Offensive Weapons Bill

Written Evidence submitted by Benjamin Grunwerg on behalf of I Grunwerg Ltd (OWB141)


I Grunwerg Ltd is a sales and distribution company based in Sheffield, a city with a history of knife manufacturing and knife selling businesses. Our company, over 60 years old, is primarily associated with Global Knives among other brands, a premium branded range of Japanese chefs knives sold throughout the UK in department stores, cook shops, catering distributors, chef suppliers and online retailers.

Details of our knives can be found on and

We employ approximately 50 people in Sheffield, a mix of warehouse, sales, marketing and support staff. Our sales are mainly business to business, but we also have limited consumer sales through a sister business Knives From Japan Ltd.

We believe that the Offensive Weapons Bill 2018 will have extremely detrimental effects on our business. In Particular the restrictions on deliveries of blades articles to residential premises will hurt our business and our customers’ businesses.

1 - Sales of our Knives Online

Around approximately 75% of consumers are purchasing our knives through online channels rather than through bricks and mortar stores. This is for the following reasons;

1.1 – Pricing is often ‘better’ online, with more competition between resellers of our products.

1.2 – Convenience, online stores deliver quickly and reliably to home and business addresses.

1.3 – Range, bricks and mortar retailers are unable to stock the full range of our products. John Lewis is limited to the top selling 10 knives, whilst we have over 100 individual knives in our Global Classic Range. Online stores are able to carry much more comprehensive ranges offering far greater choice to the consumer.

1.4 - Bricks and Mortar stores by their nature can only carry 2 or 3 brands, many specialist products which are not by their nature sold regularly enough to be stocked in a bricks and mortar store are more often sold online.

1.5 Information – Online stores are able to convey information in the form of video, images and text that allow consumers to make informed purchasing decisions. Bricks and Mortar stores rely on human knowledge which is often incorrect or misleading.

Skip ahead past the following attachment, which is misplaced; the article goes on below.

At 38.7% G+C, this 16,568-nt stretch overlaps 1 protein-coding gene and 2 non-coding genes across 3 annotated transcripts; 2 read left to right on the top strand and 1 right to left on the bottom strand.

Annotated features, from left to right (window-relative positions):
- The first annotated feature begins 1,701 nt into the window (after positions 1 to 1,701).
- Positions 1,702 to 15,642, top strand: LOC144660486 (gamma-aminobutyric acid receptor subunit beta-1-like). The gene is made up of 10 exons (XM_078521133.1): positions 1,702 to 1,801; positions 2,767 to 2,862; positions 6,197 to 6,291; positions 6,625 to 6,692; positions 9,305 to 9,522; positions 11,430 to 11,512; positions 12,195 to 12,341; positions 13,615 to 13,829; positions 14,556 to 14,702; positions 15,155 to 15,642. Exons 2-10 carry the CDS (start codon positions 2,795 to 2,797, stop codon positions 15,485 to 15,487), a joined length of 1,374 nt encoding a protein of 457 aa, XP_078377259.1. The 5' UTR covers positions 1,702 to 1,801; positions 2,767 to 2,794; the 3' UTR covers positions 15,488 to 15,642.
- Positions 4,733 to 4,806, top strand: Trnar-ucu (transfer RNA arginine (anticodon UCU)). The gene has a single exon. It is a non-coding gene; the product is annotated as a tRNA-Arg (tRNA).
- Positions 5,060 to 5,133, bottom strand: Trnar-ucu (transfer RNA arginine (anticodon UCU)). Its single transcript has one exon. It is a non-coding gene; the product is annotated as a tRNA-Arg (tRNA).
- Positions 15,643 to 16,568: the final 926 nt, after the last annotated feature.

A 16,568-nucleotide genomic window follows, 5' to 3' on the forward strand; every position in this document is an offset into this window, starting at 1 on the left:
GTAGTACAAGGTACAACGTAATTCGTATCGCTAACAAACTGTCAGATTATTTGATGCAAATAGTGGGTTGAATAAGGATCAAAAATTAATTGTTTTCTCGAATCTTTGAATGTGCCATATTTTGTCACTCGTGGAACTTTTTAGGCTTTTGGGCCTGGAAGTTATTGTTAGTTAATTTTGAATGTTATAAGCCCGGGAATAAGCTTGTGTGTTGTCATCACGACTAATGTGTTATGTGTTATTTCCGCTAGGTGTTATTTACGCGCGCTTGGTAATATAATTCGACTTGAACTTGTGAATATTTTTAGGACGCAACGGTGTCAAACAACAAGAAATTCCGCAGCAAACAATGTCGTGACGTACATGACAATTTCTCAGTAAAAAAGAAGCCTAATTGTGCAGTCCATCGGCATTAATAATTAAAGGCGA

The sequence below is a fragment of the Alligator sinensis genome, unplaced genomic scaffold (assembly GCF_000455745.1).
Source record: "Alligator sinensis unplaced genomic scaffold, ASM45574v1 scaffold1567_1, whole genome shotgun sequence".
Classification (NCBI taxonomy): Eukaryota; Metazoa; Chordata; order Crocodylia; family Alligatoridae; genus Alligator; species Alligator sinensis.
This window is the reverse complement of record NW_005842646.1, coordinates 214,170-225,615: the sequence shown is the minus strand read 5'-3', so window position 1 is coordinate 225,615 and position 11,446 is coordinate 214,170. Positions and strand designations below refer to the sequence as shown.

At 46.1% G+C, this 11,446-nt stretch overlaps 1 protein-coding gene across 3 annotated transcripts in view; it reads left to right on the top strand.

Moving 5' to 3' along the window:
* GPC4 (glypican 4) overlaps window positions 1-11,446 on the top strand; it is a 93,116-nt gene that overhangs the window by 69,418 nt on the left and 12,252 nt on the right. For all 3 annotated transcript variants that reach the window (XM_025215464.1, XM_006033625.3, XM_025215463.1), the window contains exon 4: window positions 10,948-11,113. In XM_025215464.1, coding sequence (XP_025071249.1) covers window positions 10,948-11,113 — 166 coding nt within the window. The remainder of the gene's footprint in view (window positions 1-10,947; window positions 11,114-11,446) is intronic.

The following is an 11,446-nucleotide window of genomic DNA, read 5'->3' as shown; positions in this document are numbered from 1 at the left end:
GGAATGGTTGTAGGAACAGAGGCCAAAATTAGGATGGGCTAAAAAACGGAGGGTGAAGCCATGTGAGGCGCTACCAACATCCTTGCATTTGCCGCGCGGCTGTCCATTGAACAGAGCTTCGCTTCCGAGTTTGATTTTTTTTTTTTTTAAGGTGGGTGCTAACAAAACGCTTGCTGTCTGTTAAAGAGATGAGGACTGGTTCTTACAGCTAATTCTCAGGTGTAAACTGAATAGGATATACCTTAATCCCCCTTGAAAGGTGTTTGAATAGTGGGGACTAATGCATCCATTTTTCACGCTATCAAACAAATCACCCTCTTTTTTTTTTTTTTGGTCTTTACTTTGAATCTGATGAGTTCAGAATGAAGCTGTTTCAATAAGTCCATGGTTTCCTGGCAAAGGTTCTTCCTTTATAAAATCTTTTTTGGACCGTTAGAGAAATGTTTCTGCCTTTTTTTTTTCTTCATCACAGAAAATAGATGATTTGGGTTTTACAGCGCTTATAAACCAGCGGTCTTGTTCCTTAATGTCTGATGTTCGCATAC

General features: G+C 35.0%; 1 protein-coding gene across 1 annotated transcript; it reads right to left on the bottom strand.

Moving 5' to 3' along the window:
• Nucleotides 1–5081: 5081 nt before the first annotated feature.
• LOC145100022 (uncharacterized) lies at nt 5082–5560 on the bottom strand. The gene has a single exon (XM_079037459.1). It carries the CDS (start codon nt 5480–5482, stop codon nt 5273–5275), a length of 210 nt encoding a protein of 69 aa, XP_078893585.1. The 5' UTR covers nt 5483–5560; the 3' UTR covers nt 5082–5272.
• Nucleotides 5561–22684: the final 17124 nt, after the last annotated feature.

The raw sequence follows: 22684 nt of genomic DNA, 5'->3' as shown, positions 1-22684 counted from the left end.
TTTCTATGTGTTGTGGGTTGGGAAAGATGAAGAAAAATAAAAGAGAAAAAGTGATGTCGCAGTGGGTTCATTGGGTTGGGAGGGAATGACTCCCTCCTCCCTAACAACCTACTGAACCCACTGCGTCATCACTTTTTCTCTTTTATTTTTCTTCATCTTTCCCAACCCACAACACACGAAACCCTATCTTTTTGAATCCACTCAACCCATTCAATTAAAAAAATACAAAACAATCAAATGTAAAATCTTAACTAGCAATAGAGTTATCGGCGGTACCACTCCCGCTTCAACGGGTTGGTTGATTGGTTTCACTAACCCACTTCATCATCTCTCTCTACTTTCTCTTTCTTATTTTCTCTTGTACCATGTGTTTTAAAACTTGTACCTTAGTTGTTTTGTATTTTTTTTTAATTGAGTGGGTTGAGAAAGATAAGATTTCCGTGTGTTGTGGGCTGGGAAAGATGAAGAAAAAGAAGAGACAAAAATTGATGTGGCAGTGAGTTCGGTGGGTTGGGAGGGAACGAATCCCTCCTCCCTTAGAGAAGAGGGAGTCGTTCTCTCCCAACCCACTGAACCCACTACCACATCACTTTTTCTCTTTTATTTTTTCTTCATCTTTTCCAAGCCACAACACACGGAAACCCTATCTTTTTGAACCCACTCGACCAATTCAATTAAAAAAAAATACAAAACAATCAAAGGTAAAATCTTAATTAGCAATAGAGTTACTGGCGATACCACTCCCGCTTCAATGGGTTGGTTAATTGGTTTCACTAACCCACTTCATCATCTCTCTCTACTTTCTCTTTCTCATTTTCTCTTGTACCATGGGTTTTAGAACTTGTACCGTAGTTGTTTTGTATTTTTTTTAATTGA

1.6 - Stock Availability, bricks and mortar stores are slow to restock their shelves and often carry thread bare stocks. Consumers are very often unable to purchase items in bricks and mortar stores despite these items being ‘listed’.

1.7 – Time, Trips to local shops and shopping centers inevitably costs consumers in time and parking charges. There is a wider cost to society in congestion and pollution from these trips.

1.8 – Access, Those unable to travel, or who find it difficult such as the disable, obviously find online shopping easier.

2 – Banning Online Sales of Knives in the UK to residential addresses will:

2.1 – Favour retailers with large ‘bricks and mortar’ presence. This will inevitably lead to higher prices, less availability and less choice.

2.2 – Hurt smaller knife brands and manufacturers who do not have a presence in traditional retailing, discourage innovation and new product development.

2.3 – Encourage consumers to purchase from online stores from other EU/European countries who are unlikely to comply with the new legislation. Delivery companies will be wholly reliant on honest and accurate declarations. At the time of writing declarations for goods sent to other EU countries are not even necessary. How will this even be enforced?

2.4 It is obvious that traditional retailing in the UK is in serious decline with the closure of many stores. The proposed bill severely limits our future growth potential, where marketing (via social media, youtube etc) feeds online purchasing decisions.

3 - Proposals do not take into account availability of new technology in combatting sales of knives to under 18’s.

Various options are already

3.1 – Online plugins from Experian, Call Credit and Age Checked can check the identity and age of the purchaser at the time of purchase on online stores accurately.

3.2 - These age checks conform to PAS 1296:2018, the online provisional and use of online age checked services. We use one of these services to ensure that sales are not made to under 18’s. This seems to satisfy the existing guidelines for online knife sales.